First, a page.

The Brazosport Facts from Freeport, Texas on November 25, 1975 · Page 4
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The Brazosport Facts from Freeport, Texas · Page 4

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Tuesday, November 25, 1975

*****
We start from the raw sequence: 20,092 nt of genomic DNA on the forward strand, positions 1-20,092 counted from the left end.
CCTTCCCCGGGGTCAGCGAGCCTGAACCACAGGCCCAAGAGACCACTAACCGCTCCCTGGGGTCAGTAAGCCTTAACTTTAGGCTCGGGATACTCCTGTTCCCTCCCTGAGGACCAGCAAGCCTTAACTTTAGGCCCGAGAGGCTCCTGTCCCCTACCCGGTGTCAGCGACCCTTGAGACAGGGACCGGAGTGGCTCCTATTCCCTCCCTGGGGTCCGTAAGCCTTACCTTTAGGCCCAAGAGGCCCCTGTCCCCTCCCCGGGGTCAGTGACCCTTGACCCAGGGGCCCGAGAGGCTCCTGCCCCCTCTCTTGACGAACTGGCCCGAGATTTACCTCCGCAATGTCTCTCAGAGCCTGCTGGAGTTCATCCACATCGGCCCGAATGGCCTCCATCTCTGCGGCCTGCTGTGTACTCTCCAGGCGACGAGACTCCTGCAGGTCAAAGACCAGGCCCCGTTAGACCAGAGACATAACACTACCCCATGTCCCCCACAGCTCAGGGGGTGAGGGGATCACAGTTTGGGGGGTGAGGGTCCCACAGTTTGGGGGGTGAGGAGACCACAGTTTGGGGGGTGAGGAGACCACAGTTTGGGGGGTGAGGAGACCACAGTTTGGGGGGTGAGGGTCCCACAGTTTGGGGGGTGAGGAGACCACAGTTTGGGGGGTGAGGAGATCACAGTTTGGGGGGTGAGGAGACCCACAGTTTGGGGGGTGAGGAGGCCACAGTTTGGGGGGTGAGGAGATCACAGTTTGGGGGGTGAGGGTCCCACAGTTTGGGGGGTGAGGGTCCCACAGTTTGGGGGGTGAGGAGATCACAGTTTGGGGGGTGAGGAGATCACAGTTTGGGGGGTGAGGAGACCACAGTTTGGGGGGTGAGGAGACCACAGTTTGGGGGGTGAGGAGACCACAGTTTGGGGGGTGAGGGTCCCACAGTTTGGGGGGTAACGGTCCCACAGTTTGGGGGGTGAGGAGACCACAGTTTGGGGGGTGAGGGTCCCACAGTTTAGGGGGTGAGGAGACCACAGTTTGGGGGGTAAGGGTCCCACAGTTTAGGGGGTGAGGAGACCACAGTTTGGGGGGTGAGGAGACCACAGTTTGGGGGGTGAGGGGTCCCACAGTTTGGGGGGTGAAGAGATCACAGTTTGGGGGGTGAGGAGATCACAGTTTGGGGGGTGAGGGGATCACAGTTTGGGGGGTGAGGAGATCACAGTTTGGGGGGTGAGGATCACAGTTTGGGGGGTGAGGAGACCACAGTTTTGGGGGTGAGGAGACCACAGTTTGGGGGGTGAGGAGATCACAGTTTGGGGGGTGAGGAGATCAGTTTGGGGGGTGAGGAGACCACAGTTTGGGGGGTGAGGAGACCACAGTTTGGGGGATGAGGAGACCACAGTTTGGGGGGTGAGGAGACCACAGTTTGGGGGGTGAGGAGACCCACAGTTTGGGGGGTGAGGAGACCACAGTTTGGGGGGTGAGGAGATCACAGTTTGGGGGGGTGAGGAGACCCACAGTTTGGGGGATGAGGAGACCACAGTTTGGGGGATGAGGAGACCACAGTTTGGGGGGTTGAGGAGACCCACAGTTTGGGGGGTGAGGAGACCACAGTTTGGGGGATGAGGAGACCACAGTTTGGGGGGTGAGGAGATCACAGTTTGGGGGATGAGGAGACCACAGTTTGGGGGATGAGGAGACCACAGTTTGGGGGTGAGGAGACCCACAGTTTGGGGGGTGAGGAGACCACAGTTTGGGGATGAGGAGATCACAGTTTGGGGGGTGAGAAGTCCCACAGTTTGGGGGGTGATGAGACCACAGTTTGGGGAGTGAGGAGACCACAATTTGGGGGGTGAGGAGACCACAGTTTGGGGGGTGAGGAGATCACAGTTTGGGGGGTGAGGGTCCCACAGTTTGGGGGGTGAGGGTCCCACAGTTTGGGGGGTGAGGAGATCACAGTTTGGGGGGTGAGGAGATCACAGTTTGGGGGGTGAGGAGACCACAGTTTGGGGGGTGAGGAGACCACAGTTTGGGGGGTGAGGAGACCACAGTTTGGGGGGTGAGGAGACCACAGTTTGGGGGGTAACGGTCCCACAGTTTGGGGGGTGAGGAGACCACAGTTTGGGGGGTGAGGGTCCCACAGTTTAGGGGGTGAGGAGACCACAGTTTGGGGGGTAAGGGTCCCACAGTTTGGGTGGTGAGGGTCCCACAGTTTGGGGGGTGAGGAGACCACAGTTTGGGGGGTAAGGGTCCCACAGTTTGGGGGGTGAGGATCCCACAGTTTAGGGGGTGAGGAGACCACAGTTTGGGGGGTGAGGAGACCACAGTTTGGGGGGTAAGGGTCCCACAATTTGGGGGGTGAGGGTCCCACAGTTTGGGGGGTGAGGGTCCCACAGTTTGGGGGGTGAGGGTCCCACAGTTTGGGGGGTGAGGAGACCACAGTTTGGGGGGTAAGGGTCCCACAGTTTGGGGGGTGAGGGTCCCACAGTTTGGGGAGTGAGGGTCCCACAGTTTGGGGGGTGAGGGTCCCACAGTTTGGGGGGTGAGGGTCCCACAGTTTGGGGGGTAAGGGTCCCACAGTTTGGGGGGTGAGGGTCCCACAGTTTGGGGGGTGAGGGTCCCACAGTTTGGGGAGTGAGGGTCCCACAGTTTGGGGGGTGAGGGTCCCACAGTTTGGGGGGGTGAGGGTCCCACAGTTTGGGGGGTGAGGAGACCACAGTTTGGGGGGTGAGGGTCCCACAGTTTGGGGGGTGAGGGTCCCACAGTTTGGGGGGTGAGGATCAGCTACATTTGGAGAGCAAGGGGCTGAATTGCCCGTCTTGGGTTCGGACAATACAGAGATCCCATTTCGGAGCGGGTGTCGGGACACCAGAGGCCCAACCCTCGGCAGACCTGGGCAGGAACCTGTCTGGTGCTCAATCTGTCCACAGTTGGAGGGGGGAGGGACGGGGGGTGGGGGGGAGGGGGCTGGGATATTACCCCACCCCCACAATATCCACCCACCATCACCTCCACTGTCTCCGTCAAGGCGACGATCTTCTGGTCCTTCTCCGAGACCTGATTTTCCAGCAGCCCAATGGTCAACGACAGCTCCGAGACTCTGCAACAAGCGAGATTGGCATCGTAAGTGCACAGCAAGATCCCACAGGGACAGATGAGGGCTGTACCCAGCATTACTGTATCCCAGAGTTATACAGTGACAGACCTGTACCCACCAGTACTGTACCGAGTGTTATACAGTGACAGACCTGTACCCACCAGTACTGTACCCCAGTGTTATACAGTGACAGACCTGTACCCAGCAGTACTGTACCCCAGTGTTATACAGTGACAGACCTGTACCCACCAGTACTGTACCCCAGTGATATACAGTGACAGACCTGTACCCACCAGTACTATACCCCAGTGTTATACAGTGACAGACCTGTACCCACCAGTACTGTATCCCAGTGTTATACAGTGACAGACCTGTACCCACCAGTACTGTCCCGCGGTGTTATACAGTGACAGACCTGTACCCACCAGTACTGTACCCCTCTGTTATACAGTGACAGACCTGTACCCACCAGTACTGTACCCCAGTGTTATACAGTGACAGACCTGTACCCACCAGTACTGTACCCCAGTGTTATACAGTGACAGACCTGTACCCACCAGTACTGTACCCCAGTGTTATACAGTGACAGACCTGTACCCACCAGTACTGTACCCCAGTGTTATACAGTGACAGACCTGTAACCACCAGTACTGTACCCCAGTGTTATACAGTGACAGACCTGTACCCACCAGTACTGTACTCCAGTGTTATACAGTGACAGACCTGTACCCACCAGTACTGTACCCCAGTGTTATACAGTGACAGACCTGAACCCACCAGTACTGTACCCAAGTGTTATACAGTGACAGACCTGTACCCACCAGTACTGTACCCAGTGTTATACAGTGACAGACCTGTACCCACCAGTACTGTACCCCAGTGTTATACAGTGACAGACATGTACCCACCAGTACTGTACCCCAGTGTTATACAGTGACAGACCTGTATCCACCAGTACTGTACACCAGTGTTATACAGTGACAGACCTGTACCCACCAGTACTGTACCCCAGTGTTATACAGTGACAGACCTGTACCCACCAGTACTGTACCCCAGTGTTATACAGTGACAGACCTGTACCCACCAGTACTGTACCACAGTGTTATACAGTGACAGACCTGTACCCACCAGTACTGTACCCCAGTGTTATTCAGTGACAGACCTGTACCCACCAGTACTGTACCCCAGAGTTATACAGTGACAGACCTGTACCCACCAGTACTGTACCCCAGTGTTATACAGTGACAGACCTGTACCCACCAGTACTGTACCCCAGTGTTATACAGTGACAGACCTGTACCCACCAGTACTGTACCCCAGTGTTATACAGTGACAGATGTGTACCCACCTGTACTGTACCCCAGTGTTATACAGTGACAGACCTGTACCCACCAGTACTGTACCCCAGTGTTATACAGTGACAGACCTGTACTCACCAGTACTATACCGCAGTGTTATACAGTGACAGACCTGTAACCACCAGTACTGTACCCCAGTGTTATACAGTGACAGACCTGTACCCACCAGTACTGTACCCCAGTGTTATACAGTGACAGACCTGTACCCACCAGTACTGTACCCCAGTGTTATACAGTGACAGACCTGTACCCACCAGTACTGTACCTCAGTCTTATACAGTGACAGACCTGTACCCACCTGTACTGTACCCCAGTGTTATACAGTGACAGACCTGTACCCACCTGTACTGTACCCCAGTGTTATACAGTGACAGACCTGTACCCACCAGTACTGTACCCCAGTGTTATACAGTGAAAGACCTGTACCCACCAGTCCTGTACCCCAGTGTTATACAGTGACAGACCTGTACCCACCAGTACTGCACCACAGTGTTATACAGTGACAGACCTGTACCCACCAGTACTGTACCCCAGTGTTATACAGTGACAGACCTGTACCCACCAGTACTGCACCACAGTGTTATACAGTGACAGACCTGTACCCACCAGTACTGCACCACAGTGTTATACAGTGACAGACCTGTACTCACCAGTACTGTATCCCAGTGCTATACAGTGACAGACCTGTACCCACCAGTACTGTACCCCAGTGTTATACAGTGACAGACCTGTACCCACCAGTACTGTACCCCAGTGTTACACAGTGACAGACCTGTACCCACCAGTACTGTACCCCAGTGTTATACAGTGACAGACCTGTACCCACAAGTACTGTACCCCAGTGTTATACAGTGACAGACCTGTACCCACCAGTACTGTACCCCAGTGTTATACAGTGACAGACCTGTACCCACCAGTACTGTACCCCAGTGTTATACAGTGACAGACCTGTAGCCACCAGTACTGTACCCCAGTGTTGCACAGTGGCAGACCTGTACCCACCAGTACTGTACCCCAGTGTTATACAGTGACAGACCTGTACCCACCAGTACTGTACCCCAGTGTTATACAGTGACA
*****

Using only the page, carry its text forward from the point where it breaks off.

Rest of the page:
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Mp| MAIOtfOffT mm | The Facts MMWSHto i»u m rutton JAMBS S. NAtOftl, • 04TOR AND PUiUtHlR OLENN HEATH Executive EC* tor CHtStERSURBE* SuMntts Mtr+Qtr DEPARTMENT MANAMMBNT GERALD Df-W Rttaii AdvwtiUng Manager PEARLOUOVER Classified Advertising Managw JAMES A. BARNETT JR. (•ATQOISENBeRRY rfttt ftocfn ForflfTMfl HANBULEMW.LOSY GEORGE W.JOHNSON Composing Room Fortnwn OARRYHIU. Circulation Oirtctor ^^ OIXON H. NABORS ^^ AssHt»m to m» PvM l»lv»r Uomment, Upinion Published daily «x) Sunday except Saturday at »7 E. Par* Ave., Fre«port, Texas, by Rev tew Publishers. Inc., located at 30? E. Park Ave,. Freeport. Texaj; James S. Naeor*, Prwwert. Subscription rat*v By carrier, daily and Sunday. U. 10 per maim. Mail subscription rates are available on request, and are payable in advance. Rate* above include applicable Ml*t tax. EDITORIAL POLICY: News reporting in this newspaper s»all be accurate and fair. Editorial expression snail always b« independent, outspoken and conscientious. TUESDAY. NOVEMBER U. BUSINESS MIRROR More reasons for financial problems ByJOHNCUNNIFF Buslnt** Analyst NEW YORK tAP>- Many- American families fell into unexpected financial difficulty over the past two venrs because they they came to rely upon a second income, often provided by a working wife, that was lost in the recession. At one point the second Income might have bmi used for luxuries, such as a vacation or home improvements, while the husband'i income paid for the essentials of life As times got tougher, the second income became a necessity. More and more it went to support an established life-style. It financed needs rather than something extra. The American Bankers Association found this practice high on the list of financial problems that PAUL HARVEY NEWS plague many families today Other common difficulties llw ABA found, result from assuming new loans to meet payments on existing ones; anticipating earnings that don't materialize; divorce, and the absence of emerBewy funds The following dimciilUi'*, and their caused, complete the Hit: - UNWIU.INGNK8S TO CHANGE LIFK-8TVI.KS. Some families are unwilling to lower their standard of living to compensate for lost income Believing their setback to be temporary, they decide to rid* it out. In fact, for many families Unbelief that material conditions get better each year is the essential element in their interpretation of the American dream "These people com* to financial counselors bewllderwl," said one respondent to an ABA survey of members and financial counselor* The solutions are the obvious ones more Income or fewer expenditure* — O V K R K 8 T I M A T I N (1 HETIHKMKNT INCOME. Mo»t retired American* live on far less Income than when they were working for them, growing old mean* growing poor "Thirty-four percent of all retired people live entirely on Social Security checks-they have no other income and the average Social Security check for a retired couple today i* just over l*X) a month," the ABA MY* Kven thaw wtwj trevive compart) pension income find th«r funds Iwvc diminished in value through in nation 'Remember. If you nwd 11,000 a month to live today, in 10 yetrs<-if today's Inflation c«mHnuMi - you'll nerd 13.000," th* TO W'fMiKTlNG. "inflation clobber* these people becauM? they have n^ way of Hteanurtng Ih* true Impart it has on their live*," in* bankers &*y "Ikt-ftu** they don'; ke«p r**w«a, such people ttim't reaUi* that winrthing that ctwl f I 10 year* ago now cost* II 70 - tAKKI.KSS TUWAItt) MONKV AM) IttKUtt Until a few yean ago, it sMtni tafe t« «iy. nw&t p««i3p in in* yeart% ilfte* World War II Ixflleved nwoey it ml opprtrtunilv *t-ri< on the up twutg As 4 eon»*<ju«K«>, m»ft) famtlm brlMrvetl to upending «*<*»• and worrying Ut*r VIEWPOINT Primary appeal needed by politicians UN prestige at lowest ebb Never in the 30 years of its history- has the prestige of the United Nations been at lower ebb or its future in greater doubt. Launched with high and noble hopes in 1945. with the goal of "preserving succeeding generations from the scourge of war," the UN has become little more than a forum for the antidemocratic machinations of the leaders of scores of countries that did not exist as sovereign entities when it was founded The United Nations was from the beginning, of course, viewed with suspicion, if not contempt, by some Americans, who have always considered it an alien presence on U.S. soil and an inimical threat to U.S. interests — a tool of that devil called communism Today. however, such distinguished groups as the American Academy of the Arts and Sciences ant! the American Association for the Advancement of Science "are joining a swelling' chorus of alarm over whither the L'N is tending. In a letter to the director general of UNESCO, the United Nations Educational. Scientific and Cultural Organi/ntitw. 4" fromino?;! scholar-, ond in . K-r:r.oiar's. im ' :ding II Nobel L.iureatei, have protested the expulsion of Israel from the agency. Bee-,', -i »f 'h-s action... -itrary to "ver> pn-jcipie i 'hi. United Nations, the U.S. has withdrawn its financial support of UNESCO and has also served notice of its intention to withdraw from membership in the international Labor Organization, another politicized UN agency. Last month, in a near unanimous vote, Congress called upon the General Assembly to reject an Arab- inspired resolution declaring Zionism to be a form of "racism." That pernicious resolution has just been adopted by the UN by a better than two-to-one margin. The statistics tell much about what has happened to the so-called "world parliament." Founded in 1945 with 50 member states, it now A WORD EDGEWISE numbers 143. As U S, ambassador to the UN Daniel Moynihan recently Doted, of these 143 countries, only about two down can be called democracies. Perhaps another 30 are not quite despotisms "The rest are out and out despotisms " Even more discouraging, most of the democracies, with the major exception of Japan, are Western nations with democratic traditions long predating establishment of the UN": Even countries like India and the Philippines, which presumably benefited from Western "tutelage," must now be placed in the despotic category One ii almost tempted to believe that democracy, like the original idea of thi' United Nations itself, is merely the accidental product of the experience of one limited part of the world — and not everywhere there •- and that far from being universal verities springing from the common nature of all mankind, the ideals of individual freedom and self- government are philosophical relics against which the tide of world history is running Western exploration opened up the modem world Western science is the world's standard Western patterns of consumption are the world's ambition — but not Western democracy. No responsible person yet calls for the abandonment of the United Nations by the democracies. Agencies like the World Health Organization mat have not been entirely tainted by politics and ideology, and even UNESCO, have accomplished and continue to accomplish much that is good and useful in furthering the well-being of the world's peoples. But a mere three decades after its greatest victory in World War II, democracy has clearly become an endangered species. It is ironic and tragic that the spearhead of the attack against democracy is its own creation, the United Nations. (NEA) On Fob 24 the first-round bell will ring in the political free-for-all which may determine the next President of the United States There will be 30 rounds during which many of the heavyweight contenders will be kayoed, but Keb 24 in New Hampshire is th« first round The political primary is nothing more than a popularity contest -- for individuals and issues Vet primaries can make Presidents -and can break 'em. New Hampshire's fir&t-m-thr- nation political primary ha» "defeated" two incumbent Presidents in the past 24 years Both Harry Truman anil Lyndon Johnson did so badly m this teat that they decidttl they'd not even try for reelection On the other hand George McGovern, Dwtght Kurnhnwrr and MERRY-GO-ROUND Barry Goldwater owe tfwir party nominations lo their "primary appeal " Only about one-fourth of any Mate's eligibl* voter* IxXhrf to vote in the prtmartw, and (how who do art 1 usually irap<r?d by some in dividual* s p*T*onal magnetism, for example, the Kennedy* and nether it* h«|w rwr th* i«t<«nti«n o! geittnK Ww prmtitmtial They wtll I* u?ing the forum M n mean* o.f making thrm*«lvM known n«tioni*idi?. hoing (or .«wn« juicy <)r trur) turn out lo applaud «>rn<- candidate"* pc8iti«t on an LIUM about which th*y, thr voter*. hatv* strong feeling*. such a* Wallace oo bwung, Mciiovern on the Vie! rwimes* war If a candidate has n*tth«*r per- nor uuun Iw'll truptrv iiUic in th# prtmartn, which wa.* the C4jw with S«« Hrery "Sctwp" Jacluon and Sen Kcl MusA-tc* i« "77 Of c«Hir"»e. «omc o! \hv nevnral who wsll be nr.ting thnr m Nr* ttamtxhtrr have If Prrtfuylvam* » l«jv \itiiw, J ,Sh4pp C4« thus fucu* attrntian oft ruruic'f Iwf )u« m»g>vt b* ptckn) for .•wctrUry ut traraptjriattoe Aft«J Twry S«»rt/oftl arxi Kr«J Harris and Jimmy Caftrt, J*:n* joMru. migh! Ifrt one in '.hit i»av llut. ru!t«HtuiU>. •*«• ire nv«n4 by tt-ne jvuxSiKf tfft the U*««)«fthip »*(!!» aiwl .Vfofr impertaftf in tfw pfimari«, h»§ s pt**«Kr* that turn* p**$rf* Kv«i the I*rrn4*«?'» Ha ('j»ll«*4y, tt to Kan* c««t«ktj thA tU i»f !t»3 rnurh <*r Mr (ft Nr* tUmiMhur ami ii hit privately ft*a<4ft With iftct " I4lji» him irf. Th« with Srt5 cloarst rival turvry I So tu hi» hit Hortald if, *UJ Iw Kratfjr* fkcu'I to st'« Dehumanizing prison conditions found K> J UK \\DKtiMiV with 1 <•-» Whltlrn WASHINGTON Wr > reporter l.v>i *t.-ek into o::«- for! !.V>;,«-4r U.5 fwnurrf of !hv st-cur :•;> lli't jui* f:to*'f*r~? 4,« !sS ff»-*st -WK'ti JH lairr. >•«• Berry's World an arm one'cisor'' Hi- '.Vr,;r,i Ac tU4ii>. h* •sjjiS a * 4 pfrU> rsicp pl-jor, prrt'.y *vi! run "To ftrul CAI! t»r fxir-M-Kr-1, •»*• wr,! 4 reportrr. T>rr> rtepttk. into <.'!in!r>n Vif ,\rj .itigpft with S'rw Ycx'it At*rmt!)'*orn4n M*t\e Run)on to appoint hrr A« a »jj»ff acjviwr &t<A to Ukr rwr r«\ »n laifn-ctKJn towr lt'» trw onlv -*4> 4 rcpwirr c»in grt tn itMiif vir* at Srv Yca-k'l inoaS fc.trwl and forrntfl*t>!«- pri.«jn . •*(>;« hjt* (mjrvii crthrr Mate for thr American liar r* (Vifrnrtjonjil tVpfwm ("ommitt«T. fcAind Clinton !h* nw»t ilcprr«AinfJ arwl d<T?r4d)n^{ plscr nhr hat! cvrry vt>Ue<J Within !h«« m-AMiv-p gr*y w«lb, tmire thijfi J.ww sullen inmates ari> cro-Ad^tl m (lank, mutty cetlbkMrki The) iiturp wtih r»dch« in th*ir niii(!n-vw,i atui art open toilrt («•( Ironi thrir h<M(U f, yrr. i "(at i A? ;.I- l up p shi- »u(>ffir. commtilirr to gf? hii <'i"u-,fiJiraf> "Thr *?-.«,'<• » on f << b»ck ff«fr, the "tlw gu*r»i« *rrr the tart.* nf m;. me m m ix> phytiral alxtw Hm that* »h.i': bw»m* itctivr in (xivMrstuMval or f ivil rights prntfram,* mcountrrtd islK'-r form* of intirnidafwn ' Vfi« may r»X get outright)) ktuK kctlinthr head. " sj»j!i OOF 'fewt 'Wayward daughter' still in the family By JOHN P. ROCHE It's no accident, comrades, that President Ford has changed his mind about federal intervention to help New York City. The president has spent his life in politics, and — while conservative commentators who couldn't be elected tree warden in my town have been planning a joyous wake for the City of Sin — there has been a lot of movement in public opinion. *% What seemed like a good idea initially — to forge a rural-suburban coalition against Babyion-on-the- Hudson — just won't (as the Nixon crowd used to say) "play in Peoria." The reason for this refusal to ditch New York is a mixture of altruism and perceived self-Interest on the part of the American people, who are anything but the dummies my Tory brethren seem to consider ihern. 1 doubt if one American in 10,000 lias ever heard of the failure in 1931 of an Austrian bank, the Credit- Anstalt, which triggered off bank arid business failures as far away as iustraJja, but you don't have to be cut economic historian to sense that default by New York City would nave ati appalling ripple effect. Indeed, the impact has already been felt by thoroughly solvent communities that have tried to float bond issues: normal investors are in hiding. PUBLIC ATTITUDES In this connection, a recent NBC News poll reveals some fascinating data on public attitudes towards New York. Some 52 per cent feel the federal government should help New York with only 35 per cent opposed. Then we come to the nitty-gritty: Asked what effect a New York default would have on the nation's economy, 69 per cent thought it would be damaging. And then the statistic that really warmed my old Brooklyn heart: 85 per cent said they "cared whether New York City goes broke"! Now if you happen to be a President of the United States hoping to get your lease on the White House renewed, you don't just throw this one in the circular file. You gather your troops in the Cabinet Room and tell them to bury that anti-Sodom pitch in the commor grave with WIN and old Nelse's f 100 bUJion energy caper. Vox populi may not be vox Dei, but it's the only game in town. There is further confirmation that the public re/used to accept Hon Nes&en's charitable description of New York as a "wayward daughter hooked on heroin " The NBC News pollsters handed their sample a card with a list of words and asked "which two or three" best describe New Yorkers The result was intriguing: the top three chosen were "sophisticated, "Stylish" and "Exciting." Then we discover "Pushy," "Snobbish" and "Spendthrift." But ' the real kicker, lion, is that "Sinful" came out at the bottom of the preferences with only 4 per cent! ATFAULT At this point the Uriah Heeps who led President Ford into this ambush are probably muttering that those damn liberals cooked the poll, that NBC News is full of slick operators. However, the next question and set of responses should demonstrate that NBC is not in the tank. Asked, "Who's at fault," the three reason.) that jumped put far ahead were "Poor political leadership," "Welfare chi&elers" and "Unions and their leaders." (Indeed, I would cry "Foul" at this list because il omitted the recession j There were a number of other relevant questions, but the one that stands put as an indication of public sophistication (perhaps because I made the point here a while back) is the perception that New Yorkers are "Victims of circumstances" '51 per cent) rather than people who "Brought (trouble; upon themselves" (35 per cent) Historically one of New York City's major imports has been the poor; formerly from abroad, more recently from the Southern states and Puerto Hico In the old days there were ladders up which one could climb: my father-in-law's grandfather was a baker on the lower East Side; hi& son became a clergyman My maternal grandfather was an orphan who literally pulled himself up bv his own bootstraps. But today the bottom rungs have been torn from the ladders Who needs unskilled labor? Today 160 construction workers with sophisticated equipment do a job which would nave required thousands half a century ago. What is New York City supposed to do? Expel the poor, most of whom -- rumors to the contrary notwithstanding — do not revel in poverty? Thank (iod lor the good sense and compassion of the American people. And next time, lion, try describing New York BS a sophisticated daughter, stylish and exciting. That will play in Peoria bchirol them Slw prtvmer* com plflinpcl df got ting thnr arm* caught For fierciM. they corsgrrgatc in A dreary <tsphdlt «'ourt>ard thr litf of a gr.uk- schfjol playground Prisoners in the disciplinary crllblock, the infamous Unit 14. nicknamed "th«- box," complaint of physical and psychological brutality They told of beatings. harassment* ,in(i honings Last month a convicted murderer, Wilfredo Sojtre, hanged himself from the overhead pipes after 18 months in "the box ftunyon and Kepak insisted upon talking to inmates from the notorious cellblock* Typical was the report of Hoosevelt Williamson, a 24-year-old black youth, who had spent six months in Unit 14 he had agreed to (he interview, he said, the guards hassled him and compelled him lo bend over for a prolonged rectal search He eventually appeared for the interview, his hands shackled to a tx-il at his waist hy steel cuffs His devotions as ii Sunni Muslim, he said, had landed him in Unit 14. He *oiuu tpftmu a sneet on the Hour five times a day for prayers. His sheet and other religious materials were smed us "contraband," and he was dumped into "the box" for protesting Because he is forbidden by his religion to use a razor, the young .Muslim had a shadow of a beard, which was lukvn as a sign of Arw>U*»T p*t< It (hi* *ay We're mrntally dmo4h<?rr<l hrrc A man is not prrmittr*! lo think for himwif can't fufK-tion uniMt rw ivrar* a bill 1 , Inmate Tivu Ha»km». for r*ampjc. wa* rfwimand«J by a guard for taking hi* tjuuk into the mc»s hall When rw proved there wa» no rule again*! thi». the angry guard trumped up another charge and had Hawkinx thrown into » kwp lock cell fur U days Inmates complained it takes extraordinary symptom* before f/wy are given medical attention Several who were interviewed pointed out the scales or. the iid«s of Ui«ir mouths from Vitamin C deficiency Yet the doctors merely coated the sores with camphor Condition* inside Clinton, we coneIwled, violate the conititutitmal right* of the inmate* Thv Con stilution guarantees that they won't be subjected to "cruel and unusual punishments." Footnote: Most of the inmates' charge* were confirmed by prison officials who were questioned privately by our reporter The deputy superintendent, ijutrick McGann, categorically denied most of the charges and then referred us to the state penal system for comment A spokesmen said Commissioner Benjamin Wttrd "is concerned" about the charges and will investigate them "We always welcome any information about any allegations," said the spokesman *